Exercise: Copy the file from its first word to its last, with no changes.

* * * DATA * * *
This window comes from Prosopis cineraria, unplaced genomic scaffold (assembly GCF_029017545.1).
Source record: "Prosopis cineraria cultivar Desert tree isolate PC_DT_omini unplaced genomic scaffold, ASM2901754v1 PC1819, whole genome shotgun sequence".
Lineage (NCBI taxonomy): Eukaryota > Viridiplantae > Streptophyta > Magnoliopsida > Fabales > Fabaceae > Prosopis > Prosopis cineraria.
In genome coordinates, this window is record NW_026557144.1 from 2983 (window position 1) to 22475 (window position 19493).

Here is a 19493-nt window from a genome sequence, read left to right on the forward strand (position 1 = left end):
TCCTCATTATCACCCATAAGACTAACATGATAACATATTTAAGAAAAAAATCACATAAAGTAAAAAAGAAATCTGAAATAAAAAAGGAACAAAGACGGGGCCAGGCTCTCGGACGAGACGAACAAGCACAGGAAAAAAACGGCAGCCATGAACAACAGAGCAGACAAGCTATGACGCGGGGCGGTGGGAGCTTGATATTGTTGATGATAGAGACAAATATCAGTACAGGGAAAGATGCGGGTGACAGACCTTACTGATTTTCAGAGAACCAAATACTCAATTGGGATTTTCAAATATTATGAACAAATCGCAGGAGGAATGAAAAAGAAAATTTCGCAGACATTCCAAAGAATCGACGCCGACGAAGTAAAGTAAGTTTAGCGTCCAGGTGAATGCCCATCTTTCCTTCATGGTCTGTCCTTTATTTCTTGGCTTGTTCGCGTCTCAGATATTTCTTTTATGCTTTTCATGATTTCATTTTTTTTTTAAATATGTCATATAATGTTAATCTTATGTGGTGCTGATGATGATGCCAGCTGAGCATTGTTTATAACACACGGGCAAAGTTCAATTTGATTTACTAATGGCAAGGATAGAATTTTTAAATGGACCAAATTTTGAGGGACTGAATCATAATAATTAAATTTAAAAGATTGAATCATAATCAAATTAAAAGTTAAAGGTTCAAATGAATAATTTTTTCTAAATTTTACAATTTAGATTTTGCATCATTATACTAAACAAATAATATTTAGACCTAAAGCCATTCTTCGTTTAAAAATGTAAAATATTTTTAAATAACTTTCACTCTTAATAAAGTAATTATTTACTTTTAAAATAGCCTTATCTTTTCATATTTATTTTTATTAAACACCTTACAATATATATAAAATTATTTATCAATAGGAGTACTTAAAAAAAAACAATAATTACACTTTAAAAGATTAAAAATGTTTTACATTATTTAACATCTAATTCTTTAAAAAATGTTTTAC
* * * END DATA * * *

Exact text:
This window comes from Prosopis cineraria, unplaced genomic scaffold (assembly GCF_029017545.1).
Source record: "Prosopis cineraria cultivar Desert tree isolate PC_DT_omini unplaced genomic scaffold, ASM2901754v1 PC1819, whole genome shotgun sequence".
Lineage (NCBI taxonomy): Eukaryota > Viridiplantae > Streptophyta > Magnoliopsida > Fabales > Fabaceae > Prosopis > Prosopis cineraria.
In genome coordinates, this window is record NW_026557144.1 from 2983 (window position 1) to 22475 (window position 19493).

Here is a 19493-nt window from a genome sequence, read left to right on the forward strand (position 1 = left end):
TCCTCATTATCACCCATAAGACTAACATGATAACATATTTAAGAAAAAAATCACATAAAGTAAAAAAGAAATCTGAAATAAAAAAGGAACAAAGACGGGGCCAGGCTCTCGGACGAGACGAACAAGCACAGGAAAAAAACGGCAGCCATGAACAACAGAGCAGACAAGCTATGACGCGGGGCGGTGGGAGCTTGATATTGTTGATGATAGAGACAAATATCAGTACAGGGAAAGATGCGGGTGACAGACCTTACTGATTTTCAGAGAACCAAATACTCAATTGGGATTTTCAAATATTATGAACAAATCGCAGGAGGAATGAAAAAGAAAATTTCGCAGACATTCCAAAGAATCGACGCCGACGAAGTAAAGTAAGTTTAGCGTCCAGGTGAATGCCCATCTTTCCTTCATGGTCTGTCCTTTATTTCTTGGCTTGTTCGCGTCTCAGATATTTCTTTTATGCTTTTCATGATTTCATTTTTTTTTTAAATATGTCATATAATGTTAATCTTATGTGGTGCTGATGATGATGCCAGCTGAGCATTGTTTATAACACACGGGCAAAGTTCAATTTGATTTACTAATGGCAAGGATAGAATTTTTAAATGGACCAAATTTTGAGGGACTGAATCATAATAATTAAATTTAAAAGATTGAATCATAATCAAATTAAAAGTTAAAGGTTCAAATGAATAATTTTTTCTAAATTTTACAATTTAGATTTTGCATCATTATACTAAACAAATAATATTTAGACCTAAAGCCATTCTTCGTTTAAAAATGTAAAATATTTTTAAATAACTTTCACTCTTAATAAAGTAATTATTTACTTTTAAAATAGCCTTATCTTTTCATATTTATTTTTATTAAACACCTTACAATATATATAAAATTATTTATCAATAGGAGTACTTAAAAAAAAACAATAATTACACTTTAAAAGATTAAAAATGTTTTACATTATTTAACATCTAATTCTTTAAAAAATGTTTTAC